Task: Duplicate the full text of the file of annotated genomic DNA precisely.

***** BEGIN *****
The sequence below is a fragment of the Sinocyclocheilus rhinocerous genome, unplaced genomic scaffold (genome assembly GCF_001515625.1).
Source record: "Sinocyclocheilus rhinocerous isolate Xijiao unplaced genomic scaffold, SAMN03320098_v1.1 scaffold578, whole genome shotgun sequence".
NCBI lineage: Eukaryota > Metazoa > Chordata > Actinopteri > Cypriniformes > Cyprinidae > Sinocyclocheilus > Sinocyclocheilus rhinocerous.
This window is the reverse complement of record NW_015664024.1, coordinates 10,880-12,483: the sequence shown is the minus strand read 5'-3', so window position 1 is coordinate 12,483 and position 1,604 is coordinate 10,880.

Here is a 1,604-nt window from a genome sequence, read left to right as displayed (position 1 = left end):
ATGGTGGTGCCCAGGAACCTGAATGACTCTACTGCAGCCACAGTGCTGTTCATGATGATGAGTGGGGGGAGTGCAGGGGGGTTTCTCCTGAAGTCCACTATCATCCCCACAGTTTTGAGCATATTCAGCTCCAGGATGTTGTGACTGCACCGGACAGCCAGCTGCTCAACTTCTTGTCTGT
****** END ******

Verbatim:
The sequence below is a fragment of the Sinocyclocheilus rhinocerous genome, unplaced genomic scaffold (genome assembly GCF_001515625.1).
Source record: "Sinocyclocheilus rhinocerous isolate Xijiao unplaced genomic scaffold, SAMN03320098_v1.1 scaffold578, whole genome shotgun sequence".
NCBI lineage: Eukaryota > Metazoa > Chordata > Actinopteri > Cypriniformes > Cyprinidae > Sinocyclocheilus > Sinocyclocheilus rhinocerous.
This window is the reverse complement of record NW_015664024.1, coordinates 10,880-12,483: the sequence shown is the minus strand read 5'-3', so window position 1 is coordinate 12,483 and position 1,604 is coordinate 10,880.

Here is a 1,604-nt window from a genome sequence, read left to right as displayed (position 1 = left end):
ATGGTGGTGCCCAGGAACCTGAATGACTCTACTGCAGCCACAGTGCTGTTCATGATGATGAGTGGGGGGAGTGCAGGGGGGTTTCTCCTGAAGTCCACTATCATCCCCACAGTTTTGAGCATATTCAGCTCCAGGATGTTGTGACTGCACCGGACAGCCAGCTGCTCAACTTCTTGTCTGT